As stories continue to emerge about the horrific violence and discrimination against the LGBT community in Russia, activists are demanding that major brands with deep pockets do something about it.
Procter & Gamble is the latest company to be pulled into the scandaland called to action.
Not only is P&G one of the largest global sponsors of the Olympics, which will be held in Russia in 2014, but it is also a major Russian advertiser on networks that proliferate homophobic ideology.
A 2012 video of Russian TV personality Dmitry Kiselev has recently gone viral. To cheers, Kiselev stated:
I think … [gays] should be banned from donating blood, sperm. And their hearts, in case of the automobile accident, should be buried in the ground or burned as unsuitable for the continuation of life.
And according to a Change.org petition, P&G ads play throughout the network’s commercial breaks.
“Barely an hour goes by on Russia’s biggest TV networks without at least one ad from Procter & Gamble, whose ubiquitous spots for shampoos, toothpaste and maxi pads have made it Russia’s biggest television advertiser,” The Wall Street Journal reported last year when Russians wanted to boycott P&G after a network it advertised on ran a controversial hour-long program called “Anatomy of a Protest.”
“Once almost all brands stayed clear of hot political and social issues, but today’s trend to participate in what has become known as ‘advocacy marketing’ has changed the game,” marketing exec Brad Fuller wrote in Ad Age. And P&G might not be able to ignore it.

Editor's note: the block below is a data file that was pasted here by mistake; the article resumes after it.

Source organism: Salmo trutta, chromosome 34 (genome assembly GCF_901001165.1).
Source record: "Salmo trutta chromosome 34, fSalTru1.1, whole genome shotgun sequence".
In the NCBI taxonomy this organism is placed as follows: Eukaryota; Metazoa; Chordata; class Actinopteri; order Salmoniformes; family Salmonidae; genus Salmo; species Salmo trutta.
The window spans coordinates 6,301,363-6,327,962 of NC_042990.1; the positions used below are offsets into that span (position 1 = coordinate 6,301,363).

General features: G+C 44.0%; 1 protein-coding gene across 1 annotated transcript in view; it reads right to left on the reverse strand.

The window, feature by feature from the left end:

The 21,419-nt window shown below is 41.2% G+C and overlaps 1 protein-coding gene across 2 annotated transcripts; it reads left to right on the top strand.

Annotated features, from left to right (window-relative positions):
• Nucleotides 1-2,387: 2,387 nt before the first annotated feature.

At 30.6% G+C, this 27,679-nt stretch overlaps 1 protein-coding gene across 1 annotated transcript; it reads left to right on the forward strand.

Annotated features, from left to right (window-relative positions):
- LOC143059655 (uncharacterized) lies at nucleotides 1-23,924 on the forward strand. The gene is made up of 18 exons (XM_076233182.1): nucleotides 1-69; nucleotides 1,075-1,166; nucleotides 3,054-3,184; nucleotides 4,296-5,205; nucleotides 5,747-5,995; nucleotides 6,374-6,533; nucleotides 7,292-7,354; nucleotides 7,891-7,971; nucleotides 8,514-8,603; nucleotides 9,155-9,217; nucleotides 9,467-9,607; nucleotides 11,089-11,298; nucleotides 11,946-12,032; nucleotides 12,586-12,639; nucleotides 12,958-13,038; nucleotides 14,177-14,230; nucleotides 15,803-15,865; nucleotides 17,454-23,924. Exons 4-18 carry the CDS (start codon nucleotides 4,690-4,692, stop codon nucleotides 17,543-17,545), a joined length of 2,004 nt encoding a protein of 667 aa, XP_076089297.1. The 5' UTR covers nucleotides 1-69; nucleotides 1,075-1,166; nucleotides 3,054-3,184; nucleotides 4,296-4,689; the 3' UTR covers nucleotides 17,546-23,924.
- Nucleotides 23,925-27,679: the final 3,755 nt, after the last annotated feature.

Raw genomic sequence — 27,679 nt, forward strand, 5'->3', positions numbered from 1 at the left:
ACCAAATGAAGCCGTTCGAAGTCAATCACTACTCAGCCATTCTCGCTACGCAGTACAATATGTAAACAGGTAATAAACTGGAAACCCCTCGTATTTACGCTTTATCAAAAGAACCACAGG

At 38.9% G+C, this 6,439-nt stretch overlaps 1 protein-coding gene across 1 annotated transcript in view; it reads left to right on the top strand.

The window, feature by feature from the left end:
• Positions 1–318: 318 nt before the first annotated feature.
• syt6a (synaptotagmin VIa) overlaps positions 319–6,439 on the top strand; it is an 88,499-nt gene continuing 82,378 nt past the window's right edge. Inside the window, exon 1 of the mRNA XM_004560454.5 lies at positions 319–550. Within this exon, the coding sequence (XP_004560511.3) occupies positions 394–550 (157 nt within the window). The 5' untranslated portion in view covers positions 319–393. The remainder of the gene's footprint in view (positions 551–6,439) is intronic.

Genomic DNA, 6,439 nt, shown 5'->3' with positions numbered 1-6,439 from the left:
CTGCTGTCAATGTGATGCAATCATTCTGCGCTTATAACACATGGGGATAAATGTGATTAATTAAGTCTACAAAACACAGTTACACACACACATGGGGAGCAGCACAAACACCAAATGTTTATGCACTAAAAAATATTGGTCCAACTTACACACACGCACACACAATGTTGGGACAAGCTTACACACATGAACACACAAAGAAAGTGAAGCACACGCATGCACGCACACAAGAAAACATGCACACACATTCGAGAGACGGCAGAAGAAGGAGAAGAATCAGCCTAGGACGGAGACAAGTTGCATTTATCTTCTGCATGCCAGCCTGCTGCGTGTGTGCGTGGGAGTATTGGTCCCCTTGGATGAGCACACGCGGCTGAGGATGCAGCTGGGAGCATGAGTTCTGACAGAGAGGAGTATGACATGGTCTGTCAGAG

Activists have begun posting calls to boycott the Olympics and pull its Russian ad dollars on P&G’s Facebook page.
Facebook user Thom Ender explained his surprise that P&G had not responded to activists’ question on the social network:
So I emailed your corporations, and got a nonresponse, “We are aware of this issue and are taking this matter very seriously. We will forward your comments to the appropriate people within P&G.”
I do not take your response very seriously. What is taking your company so long to respond? Do you think ignoring these posts helps you and that the issue will just go away?
P&G did not immediately respond to BI’s request for a comment.
It is taking a far more silent approach than Stoli, another company that has been pulled into the scandal.
Even though Stoli is headquartered in Luxembourg, produced in Latvia, and according to the LATimes “controlled by a Russian billionaire driven into exile for his opposition to just the kind of official prejudice exhibited in the new law targeting gays,” activist have taken to social media to reprimand the “Russian” vodka.
Stoli, however, has been responding to individual posters. It also changed the image on the Stoli.com homepage to this:
Given its silence on the subject, Procter & Gamble is probably still formulating its official strategy.
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